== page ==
15 Years Later, the Iraq War Hasn't Made Us Safer
03-20-2018 09:26am

15 Years Later, the Iraq War Hasn't Made Us Safer

According to a new poll conducted by the Charles Koch Institute and Real Clear, Americans do not think that the Iraq War has made the United States safer, nor do they think the Middle East is more stable.

In 2003, the Pew organization reported that 72 percent of Americans supported the invasion of Iraq. Today, fifteen years after the invasion, only 32 percent of Americans admit to having been in favor of the Iraq War when it began.

After fifteen years of war, the United States has little to show for its intervention. It’s unsurprising that Americans are trying to distance themselves from foreign policy mistakes that led to a forever war.

After 15 years of war in Iraq, Americans are deeply skeptical about our foreign policy.

A new poll from the Charles Koch Institute and Real Clear Politics demonstrates that Americans are dissatisfied with the United States’ current foreign policy, do not feel safer despite our decade and a half of invasions and conflicts overseas, and are rethinking how and when the United States should use its troops.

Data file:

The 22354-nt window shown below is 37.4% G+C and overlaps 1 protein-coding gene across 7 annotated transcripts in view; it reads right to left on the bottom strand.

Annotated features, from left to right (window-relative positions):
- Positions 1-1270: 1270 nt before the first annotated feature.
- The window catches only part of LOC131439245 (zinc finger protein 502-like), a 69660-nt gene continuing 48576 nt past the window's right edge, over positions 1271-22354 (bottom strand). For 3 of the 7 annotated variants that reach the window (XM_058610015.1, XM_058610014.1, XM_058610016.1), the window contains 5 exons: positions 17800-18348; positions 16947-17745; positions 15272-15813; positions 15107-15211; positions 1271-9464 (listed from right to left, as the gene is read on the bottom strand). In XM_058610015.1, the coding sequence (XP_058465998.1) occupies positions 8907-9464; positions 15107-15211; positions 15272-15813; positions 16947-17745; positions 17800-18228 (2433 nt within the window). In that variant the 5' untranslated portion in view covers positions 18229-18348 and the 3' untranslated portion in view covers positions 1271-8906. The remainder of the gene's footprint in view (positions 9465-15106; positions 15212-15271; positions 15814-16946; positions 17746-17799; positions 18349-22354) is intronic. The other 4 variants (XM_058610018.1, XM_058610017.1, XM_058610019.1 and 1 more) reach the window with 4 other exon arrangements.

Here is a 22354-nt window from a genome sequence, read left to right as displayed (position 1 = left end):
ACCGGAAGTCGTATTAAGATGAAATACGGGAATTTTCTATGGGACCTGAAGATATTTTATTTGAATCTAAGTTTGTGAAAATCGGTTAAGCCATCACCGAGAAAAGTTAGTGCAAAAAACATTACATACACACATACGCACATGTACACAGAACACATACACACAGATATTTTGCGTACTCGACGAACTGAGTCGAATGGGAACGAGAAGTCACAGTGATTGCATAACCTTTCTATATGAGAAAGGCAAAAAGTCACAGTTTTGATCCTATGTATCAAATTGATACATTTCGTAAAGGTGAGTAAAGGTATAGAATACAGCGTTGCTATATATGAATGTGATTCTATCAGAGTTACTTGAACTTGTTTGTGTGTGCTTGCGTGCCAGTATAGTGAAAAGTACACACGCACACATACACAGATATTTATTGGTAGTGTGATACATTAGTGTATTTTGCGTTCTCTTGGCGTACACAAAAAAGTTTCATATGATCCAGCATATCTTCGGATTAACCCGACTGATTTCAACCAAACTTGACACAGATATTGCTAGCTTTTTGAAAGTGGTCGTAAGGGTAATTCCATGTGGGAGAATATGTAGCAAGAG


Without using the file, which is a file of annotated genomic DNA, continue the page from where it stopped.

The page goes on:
A majority of Americans say that the Iraq war has failed to make the United States safer or the Middle East more stable. Sixty-seven percent of Americans said the Iraq War made the United States “less safe” or “neither more or less safe.”

Two-thirds of Americans say that the decade and a half of war hasn’t brought stability to the Middle East.

Americans think the Iraq War undermined the world’s safety and stability. Fifty percent of Americans are now in favor of decreasing or entirely removing United States troops from conflicts in Iraq and Afghanistan.

Moreover, our involvement in Iraq has caused Americans to question military interventions in general. Only 23 percent of Americans say they support using the military more frequently.

The poor decisions that precipitated interventions in Iraq, Libya and Afghanistan can’t be undone. But Americans now have 15 years of evidence showing why our foreign policy needs an overhaul. Decision-makers in Washington should take heed as they weigh how to act in North Korea, Syria and other hot spots.

A leading survey research firm, Survey Sampling International, fielded the nationwide survey from March 9 to 14, 2018. The survey had 1,000 total respondents. About half of respondents were surveyed using random phone dials, with half of those being land-line and the other half being cell phone. The other half of respondents were surveyed using Survey Sampling International’s opt-in web-based survey panel.  Results are weighted using broad geographic region, education, race and ethnicity, age, and gender. The survey has a conservatively estimated +/- 4 percentage points margin of error.

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